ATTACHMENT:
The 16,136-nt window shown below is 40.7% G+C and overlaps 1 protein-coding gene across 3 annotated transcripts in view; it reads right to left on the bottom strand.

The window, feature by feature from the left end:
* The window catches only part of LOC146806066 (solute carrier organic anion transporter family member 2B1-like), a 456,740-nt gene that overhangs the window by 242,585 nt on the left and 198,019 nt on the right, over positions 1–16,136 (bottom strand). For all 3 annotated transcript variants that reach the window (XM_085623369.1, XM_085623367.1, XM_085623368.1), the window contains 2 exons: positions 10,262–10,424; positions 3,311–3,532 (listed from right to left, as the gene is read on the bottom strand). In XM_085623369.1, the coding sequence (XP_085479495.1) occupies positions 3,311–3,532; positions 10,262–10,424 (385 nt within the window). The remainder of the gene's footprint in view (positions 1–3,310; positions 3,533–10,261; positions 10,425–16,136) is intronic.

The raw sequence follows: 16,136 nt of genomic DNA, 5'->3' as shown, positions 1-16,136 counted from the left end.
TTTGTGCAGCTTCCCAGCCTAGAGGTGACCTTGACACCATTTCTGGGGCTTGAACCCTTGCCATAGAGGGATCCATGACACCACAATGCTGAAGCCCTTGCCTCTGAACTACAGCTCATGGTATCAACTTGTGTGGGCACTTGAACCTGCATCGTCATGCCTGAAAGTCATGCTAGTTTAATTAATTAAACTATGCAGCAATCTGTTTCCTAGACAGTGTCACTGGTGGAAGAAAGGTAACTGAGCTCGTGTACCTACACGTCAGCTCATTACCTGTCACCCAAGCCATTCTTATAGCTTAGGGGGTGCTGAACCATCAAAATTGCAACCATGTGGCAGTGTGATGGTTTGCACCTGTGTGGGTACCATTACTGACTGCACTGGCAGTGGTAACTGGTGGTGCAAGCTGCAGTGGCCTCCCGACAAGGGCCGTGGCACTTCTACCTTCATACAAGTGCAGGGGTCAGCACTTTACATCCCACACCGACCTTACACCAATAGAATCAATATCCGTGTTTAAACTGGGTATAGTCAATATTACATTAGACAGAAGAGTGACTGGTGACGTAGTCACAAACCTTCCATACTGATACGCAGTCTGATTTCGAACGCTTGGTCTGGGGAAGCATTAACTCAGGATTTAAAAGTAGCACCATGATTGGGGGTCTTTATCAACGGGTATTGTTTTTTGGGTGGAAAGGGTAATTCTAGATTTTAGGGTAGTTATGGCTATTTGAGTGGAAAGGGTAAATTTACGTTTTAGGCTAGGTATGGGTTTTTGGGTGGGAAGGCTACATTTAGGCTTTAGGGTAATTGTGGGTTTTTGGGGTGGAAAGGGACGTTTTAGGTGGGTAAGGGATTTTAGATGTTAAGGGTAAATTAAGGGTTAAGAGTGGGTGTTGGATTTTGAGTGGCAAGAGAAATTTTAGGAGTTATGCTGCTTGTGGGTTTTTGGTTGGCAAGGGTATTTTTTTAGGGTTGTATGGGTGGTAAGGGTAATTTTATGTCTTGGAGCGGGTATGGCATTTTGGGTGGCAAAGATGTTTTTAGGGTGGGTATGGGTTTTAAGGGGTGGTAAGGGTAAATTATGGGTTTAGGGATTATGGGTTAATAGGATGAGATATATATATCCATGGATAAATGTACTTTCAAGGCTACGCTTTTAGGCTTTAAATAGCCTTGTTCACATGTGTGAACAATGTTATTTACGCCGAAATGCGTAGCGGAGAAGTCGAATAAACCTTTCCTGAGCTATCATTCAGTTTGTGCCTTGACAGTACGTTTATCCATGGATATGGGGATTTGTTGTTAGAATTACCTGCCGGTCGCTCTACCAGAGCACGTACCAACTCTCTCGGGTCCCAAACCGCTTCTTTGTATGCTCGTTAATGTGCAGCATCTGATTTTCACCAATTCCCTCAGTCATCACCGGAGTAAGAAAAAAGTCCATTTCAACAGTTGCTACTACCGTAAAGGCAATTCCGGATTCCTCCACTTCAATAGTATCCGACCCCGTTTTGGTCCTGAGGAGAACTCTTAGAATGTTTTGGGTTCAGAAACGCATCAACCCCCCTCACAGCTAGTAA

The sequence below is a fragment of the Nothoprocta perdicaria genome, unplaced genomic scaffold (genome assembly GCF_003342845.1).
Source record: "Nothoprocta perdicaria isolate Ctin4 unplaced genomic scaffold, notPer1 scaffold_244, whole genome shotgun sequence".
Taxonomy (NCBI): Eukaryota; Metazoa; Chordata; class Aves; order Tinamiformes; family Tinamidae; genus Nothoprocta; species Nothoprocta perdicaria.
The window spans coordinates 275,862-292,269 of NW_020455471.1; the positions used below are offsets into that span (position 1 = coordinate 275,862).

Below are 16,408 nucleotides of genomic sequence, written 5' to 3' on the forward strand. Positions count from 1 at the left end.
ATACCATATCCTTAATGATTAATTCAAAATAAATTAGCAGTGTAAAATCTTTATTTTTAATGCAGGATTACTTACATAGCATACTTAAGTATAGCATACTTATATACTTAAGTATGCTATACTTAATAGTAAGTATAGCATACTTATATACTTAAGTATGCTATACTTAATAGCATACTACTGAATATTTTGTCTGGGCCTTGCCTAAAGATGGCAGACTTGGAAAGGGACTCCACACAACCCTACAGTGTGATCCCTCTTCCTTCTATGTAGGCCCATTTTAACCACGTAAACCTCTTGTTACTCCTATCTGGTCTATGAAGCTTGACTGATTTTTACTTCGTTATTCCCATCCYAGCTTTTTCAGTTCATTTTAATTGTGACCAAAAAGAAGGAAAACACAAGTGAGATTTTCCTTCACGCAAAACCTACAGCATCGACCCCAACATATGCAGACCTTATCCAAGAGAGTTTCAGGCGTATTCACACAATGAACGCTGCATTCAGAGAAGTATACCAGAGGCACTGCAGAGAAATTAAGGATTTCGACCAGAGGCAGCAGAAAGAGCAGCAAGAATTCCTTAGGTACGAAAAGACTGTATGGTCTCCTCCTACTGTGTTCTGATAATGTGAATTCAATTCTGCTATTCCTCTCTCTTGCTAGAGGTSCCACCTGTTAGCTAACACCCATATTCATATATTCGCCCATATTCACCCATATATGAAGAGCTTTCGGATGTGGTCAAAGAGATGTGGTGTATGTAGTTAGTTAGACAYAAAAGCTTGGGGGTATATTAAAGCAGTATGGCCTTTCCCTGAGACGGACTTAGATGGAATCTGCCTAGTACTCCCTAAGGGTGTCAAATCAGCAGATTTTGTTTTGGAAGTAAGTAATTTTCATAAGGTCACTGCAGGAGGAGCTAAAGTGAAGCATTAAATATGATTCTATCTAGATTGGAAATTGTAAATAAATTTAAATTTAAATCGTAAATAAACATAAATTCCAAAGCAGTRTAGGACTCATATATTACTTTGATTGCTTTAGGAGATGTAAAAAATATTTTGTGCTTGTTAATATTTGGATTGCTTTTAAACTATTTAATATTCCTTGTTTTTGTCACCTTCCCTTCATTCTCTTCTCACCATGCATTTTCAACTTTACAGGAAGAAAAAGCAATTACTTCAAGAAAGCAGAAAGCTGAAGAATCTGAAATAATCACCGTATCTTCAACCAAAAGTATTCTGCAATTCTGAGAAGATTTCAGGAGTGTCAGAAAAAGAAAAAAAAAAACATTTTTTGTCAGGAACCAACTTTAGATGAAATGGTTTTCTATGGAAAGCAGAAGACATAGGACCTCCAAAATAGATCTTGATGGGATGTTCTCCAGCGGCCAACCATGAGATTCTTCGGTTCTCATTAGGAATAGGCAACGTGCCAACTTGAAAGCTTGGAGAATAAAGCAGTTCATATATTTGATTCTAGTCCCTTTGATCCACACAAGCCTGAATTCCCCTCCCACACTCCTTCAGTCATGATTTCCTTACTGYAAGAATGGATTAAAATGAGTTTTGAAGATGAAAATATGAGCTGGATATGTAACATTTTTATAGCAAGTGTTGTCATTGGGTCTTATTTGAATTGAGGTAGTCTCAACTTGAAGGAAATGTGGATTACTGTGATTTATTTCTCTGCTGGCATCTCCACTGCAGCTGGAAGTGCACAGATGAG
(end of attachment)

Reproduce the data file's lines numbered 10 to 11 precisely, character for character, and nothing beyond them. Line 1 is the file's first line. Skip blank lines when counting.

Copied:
Below are 16,408 nucleotides of genomic sequence, written 5' to 3' on the forward strand. Positions count from 1 at the left end.
ATACCATATCCTTAATGATTAATTCAAAATAAATTAGCAGTGTAAAATCTTTATTTTTAATGCAGGATTACTTACATAGCATACTTAAGTATAGCATACTTATATACTTAAGTATGCTATACTTAATAGTAAGTATAGCATACTTATATACTTAAGTATGCTATACTTAATAGCATACTACTGAATATTTTGTCTGGGCCTTGCCTAAAGATGGCAGACTTGGAAAGGGACTCCACACAACCCTACAGTGTGATCCCTCTTCCTTCTATGTAGGCCCATTTTAACCACGTAAACCTCTTGTTACTCCTATCTGGTCTATGAAGCTTGACTGATTTTTACTTCGTTATTCCCATCCYAGCTTTTTCAGTTCATTTTAATTGTGACCAAAAAGAAGGAAAACACAAGTGAGATTTTCCTTCACGCAAAACCTACAGCATCGACCCCAACATATGCAGACCTTATCCAAGAGAGTTTCAGGCGTATTCACACAATGAACGCTGCATTCAGAGAAGTATACCAGAGGCACTGCAGAGAAATTAAGGATTTCGACCAGAGGCAGCAGAAAGAGCAGCAAGAATTCCTTAGGTACGAAAAGACTGTATGGTCTCCTCCTACTGTGTTCTGATAATGTGAATTCAATTCTGCTATTCCTCTCTCTTGCTAGAGGTSCCACCTGTTAGCTAACACCCATATTCATATATTCGCCCATATTCACCCATATATGAAGAGCTTTCGGATGTGGTCAAAGAGATGTGGTGTATGTAGTTAGTTAGACAYAAAAGCTTGGGGGTATATTAAAGCAGTATGGCCTTTCCCTGAGACGGACTTAGATGGAATCTGCCTAGTACTCCCTAAGGGTGTCAAATCAGCAGATTTTGTTTTGGAAGTAAGTAATTTTCATAAGGTCACTGCAGGAGGAGCTAAAGTGAAGCATTAAATATGATTCTATCTAGATTGGAAATTGTAAATAAATTTAAATTTAAATCGTAAATAAACATAAATTCCAAAGCAGTRTAGGACTCATATATTACTTTGATTGCTTTAGGAGATGTAAAAAATATTTTGTGCTTGTTAATATTTGGATTGCTTTTAAACTATTTAATATTCCTTGTTTTTGTCACCTTCCCTTCATTCTCTTCTCACCATGCATTTTCAACTTTACAGGAAGAAAAAGCAATTACTTCAAGAAAGCAGAAAGCTGAAGAATCTGAAATAATCACCGTATCTTCAACCAAAAGTATTCTGCAATTCTGAGAAGATTTCAGGAGTGTCAGAAAAAGAAAAAAAAAAACATTTTTTGTCAGGAACCAACTTTAGATGAAATGGTTTTCTATGGAAAGCAGAAGACATAGGACCTCCAAAATAGATCTTGATGGGATGTTCTCCAGCGGCCAACCATGAGATTCTTCGGTTCTCATTAGGAATAGGCAACGTGCCAACTTGAAAGCTTGGAGAATAAAGCAGTTCATATATTTGATTCTAGTCCCTTTGATCCACACAAGCCTGAATTCCCCTCCCACACTCCTTCAGTCATGATTTCCTTACTGYAAGAATGGATTAAAATGAGTTTTGAAGATGAAAATATGAGCTGGATATGTAACATTTTTATAGCAAGTGTTGTCATTGGGTCTTATTTGAATTGAGGTAGTCTCAACTTGAAGGAAATGTGGATTACTGTGATTTATTTCTCTGCTGGCATCTCCACTGCAGCTGGAAGTGCACAGATGAG